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June: National Migraine and Headache Awareness Month

For the month of June the goal is to raise awareness, address the stigma and build a stronger community of advocates. Migraine disease is one of the 20 most disabling medical illnesses in the world and the 12th most disabling disorder in the United States. More than 90% of migraine suffers can’t function normally during an attack.1 Migraine is an extraordinarily prevalent neurological disease, affecting 39 million men, women and children in the U.S. and 1 billion worldwide.5

Migraine Basics

Migraine is a genetic neurological disease, characterized by episodes often called Migraine attacks. They are quite different from regular headaches which are non-migrainous. Migraine sufferers may have moderate or severe pain and usually can’t participate in normal activities because of the pain. Many people experience migraines lasting for at least four hours or may last for days. The diagnosis usually happens if people have a combination of symptoms and doctors have ruled out other disorders.2

Build a Support Network

Migraine is a disabling disease that no one should have to go through alone. It’s essential to build a support network of understanding people who can not only empathize with your experience but be a helping hand during episodes. While there are a multitude of online support groups, talking with your friends and family about your experience will help since they are an invaluable resource to help you get through migraine attacks.3

Unusual Symptoms Related to Migraines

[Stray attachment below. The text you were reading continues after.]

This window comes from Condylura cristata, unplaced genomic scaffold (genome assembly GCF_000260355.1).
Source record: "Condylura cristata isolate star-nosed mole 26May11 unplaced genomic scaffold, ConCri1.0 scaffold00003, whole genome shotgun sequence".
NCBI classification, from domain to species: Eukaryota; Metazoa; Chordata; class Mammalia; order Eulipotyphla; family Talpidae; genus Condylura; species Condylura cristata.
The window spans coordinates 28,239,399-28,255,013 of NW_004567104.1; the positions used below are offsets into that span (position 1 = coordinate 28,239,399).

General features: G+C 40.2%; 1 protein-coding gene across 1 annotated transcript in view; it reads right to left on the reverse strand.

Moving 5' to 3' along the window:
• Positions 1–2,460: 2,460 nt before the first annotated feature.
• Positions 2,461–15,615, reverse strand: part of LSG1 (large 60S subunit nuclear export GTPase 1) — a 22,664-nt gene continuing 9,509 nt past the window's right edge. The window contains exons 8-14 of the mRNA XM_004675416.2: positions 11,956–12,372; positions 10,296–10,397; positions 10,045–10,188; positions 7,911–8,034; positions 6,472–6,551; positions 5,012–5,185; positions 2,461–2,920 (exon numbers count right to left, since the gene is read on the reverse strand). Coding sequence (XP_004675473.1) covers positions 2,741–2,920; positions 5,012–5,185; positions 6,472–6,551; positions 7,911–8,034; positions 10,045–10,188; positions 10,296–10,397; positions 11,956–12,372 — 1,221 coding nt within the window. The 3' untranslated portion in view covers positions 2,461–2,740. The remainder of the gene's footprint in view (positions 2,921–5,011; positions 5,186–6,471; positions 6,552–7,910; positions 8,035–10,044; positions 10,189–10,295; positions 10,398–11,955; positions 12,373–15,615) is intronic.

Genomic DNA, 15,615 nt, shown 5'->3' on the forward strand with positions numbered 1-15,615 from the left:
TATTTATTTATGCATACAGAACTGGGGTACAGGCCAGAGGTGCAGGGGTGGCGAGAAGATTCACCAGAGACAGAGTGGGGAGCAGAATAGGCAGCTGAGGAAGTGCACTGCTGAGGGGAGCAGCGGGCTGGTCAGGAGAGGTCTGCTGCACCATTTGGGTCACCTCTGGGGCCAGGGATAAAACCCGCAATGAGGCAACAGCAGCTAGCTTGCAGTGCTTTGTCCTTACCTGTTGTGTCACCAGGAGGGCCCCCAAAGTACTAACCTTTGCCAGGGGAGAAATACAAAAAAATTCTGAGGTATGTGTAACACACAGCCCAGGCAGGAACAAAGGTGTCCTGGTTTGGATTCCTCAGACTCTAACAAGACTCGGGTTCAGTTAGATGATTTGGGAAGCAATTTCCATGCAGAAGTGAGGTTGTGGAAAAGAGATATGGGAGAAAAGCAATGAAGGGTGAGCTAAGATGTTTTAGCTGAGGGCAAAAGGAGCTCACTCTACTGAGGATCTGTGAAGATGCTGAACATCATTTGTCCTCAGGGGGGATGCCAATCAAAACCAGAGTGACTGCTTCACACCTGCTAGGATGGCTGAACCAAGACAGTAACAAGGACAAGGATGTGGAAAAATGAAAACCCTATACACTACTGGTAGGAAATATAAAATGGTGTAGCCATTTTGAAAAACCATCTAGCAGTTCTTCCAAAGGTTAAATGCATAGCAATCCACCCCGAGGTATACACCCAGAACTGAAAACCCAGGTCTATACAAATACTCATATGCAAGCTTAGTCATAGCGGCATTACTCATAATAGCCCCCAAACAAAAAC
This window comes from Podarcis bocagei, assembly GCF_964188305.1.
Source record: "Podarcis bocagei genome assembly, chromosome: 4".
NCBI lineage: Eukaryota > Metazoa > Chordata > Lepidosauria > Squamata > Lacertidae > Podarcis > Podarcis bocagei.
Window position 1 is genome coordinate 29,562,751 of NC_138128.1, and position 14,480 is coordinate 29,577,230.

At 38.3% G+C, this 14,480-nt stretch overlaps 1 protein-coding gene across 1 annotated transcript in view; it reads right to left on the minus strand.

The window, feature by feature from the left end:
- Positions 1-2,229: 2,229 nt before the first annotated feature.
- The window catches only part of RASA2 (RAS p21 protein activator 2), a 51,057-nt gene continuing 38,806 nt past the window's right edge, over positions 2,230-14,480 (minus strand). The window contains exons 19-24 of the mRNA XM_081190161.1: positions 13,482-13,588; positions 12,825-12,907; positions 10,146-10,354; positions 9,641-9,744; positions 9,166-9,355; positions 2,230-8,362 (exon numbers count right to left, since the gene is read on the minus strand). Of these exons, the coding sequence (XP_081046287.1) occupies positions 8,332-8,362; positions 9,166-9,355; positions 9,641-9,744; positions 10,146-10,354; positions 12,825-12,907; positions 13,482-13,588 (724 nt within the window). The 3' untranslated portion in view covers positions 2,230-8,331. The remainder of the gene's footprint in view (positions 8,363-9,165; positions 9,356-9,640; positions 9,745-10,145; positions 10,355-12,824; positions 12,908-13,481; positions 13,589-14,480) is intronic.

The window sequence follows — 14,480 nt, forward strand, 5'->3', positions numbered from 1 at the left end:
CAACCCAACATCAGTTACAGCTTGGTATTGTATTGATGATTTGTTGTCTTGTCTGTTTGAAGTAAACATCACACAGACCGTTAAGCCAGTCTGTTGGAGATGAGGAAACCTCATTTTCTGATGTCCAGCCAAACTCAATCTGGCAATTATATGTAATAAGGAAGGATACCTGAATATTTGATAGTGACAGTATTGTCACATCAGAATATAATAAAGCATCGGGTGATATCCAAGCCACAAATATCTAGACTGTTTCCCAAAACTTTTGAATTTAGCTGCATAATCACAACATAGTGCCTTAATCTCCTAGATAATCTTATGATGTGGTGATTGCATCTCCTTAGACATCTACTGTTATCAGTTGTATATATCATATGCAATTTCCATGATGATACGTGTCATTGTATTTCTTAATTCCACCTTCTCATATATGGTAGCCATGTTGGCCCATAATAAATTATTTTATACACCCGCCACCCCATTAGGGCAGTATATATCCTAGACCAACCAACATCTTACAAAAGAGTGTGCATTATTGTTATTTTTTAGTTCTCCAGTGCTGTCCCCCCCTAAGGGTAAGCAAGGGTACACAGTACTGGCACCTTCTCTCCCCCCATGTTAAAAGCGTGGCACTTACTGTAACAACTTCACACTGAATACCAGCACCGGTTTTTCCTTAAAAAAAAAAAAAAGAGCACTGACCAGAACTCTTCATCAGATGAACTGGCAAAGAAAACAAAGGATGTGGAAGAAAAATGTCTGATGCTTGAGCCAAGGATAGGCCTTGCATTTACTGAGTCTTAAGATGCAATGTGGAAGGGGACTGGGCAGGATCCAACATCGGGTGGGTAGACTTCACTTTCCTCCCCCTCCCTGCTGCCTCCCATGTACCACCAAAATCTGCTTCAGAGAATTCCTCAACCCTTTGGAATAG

Some symptoms below aren’t associated with ‘regular’ migraine or headache episodes. Understanding all types of symptoms per episode can help recognize an episode before, during, and after it happens if ‘regular’ symptoms aren’t present.

  1. Cold hands, feet and/or nose

  2. Clumsiness

  3. Earaches or pain

  4. Tooth sensitivity

  5. Eye irritation

  6. Frequent urination

  7. Stuffy nose

  8. Physical weakness

  9. Fatigue

  10. Unsteadiness or dizziness

  11. Neck pain

  12. Trouble finding words

  13. Inability to comprehend written or spoken information

  14. Trouble concentrating

  15. Hearing loss or decreased hearing

  16. Hallucinating voices

  17. Hallucinating odors

  18. Hypersensitivity to touch

  19. Mood changes (sometimes dramatic)

  20. Irritability

  21. Trouble regulating temperature

  22. Night sweats

  23. Nightmares

  24. Bouncing vision

  25. Blacking out

  26. Black circles under eyes

  27. Constipation

  28. Diarrhea

  29. Confusion

  30. Increased thirst

  31. Food cravings

  32. Blood pressure changes

  33. Goosebumps

  34. Facial swelling 4

For more information regarding National Migraine and Headache Awareness Month 2020 click here.

Tria Health and Migraines

Tria Health’s Pharmacy Advocate Program offers one-on-one, private consultations with a Tria Health Pharmacist. Your pharmacist will work with you and your doctor(s) to ensure you’re getting the intended outcomes from your medications.

Have any questions?

Contact the Tria Health Help Desk: 1.888.799.8742



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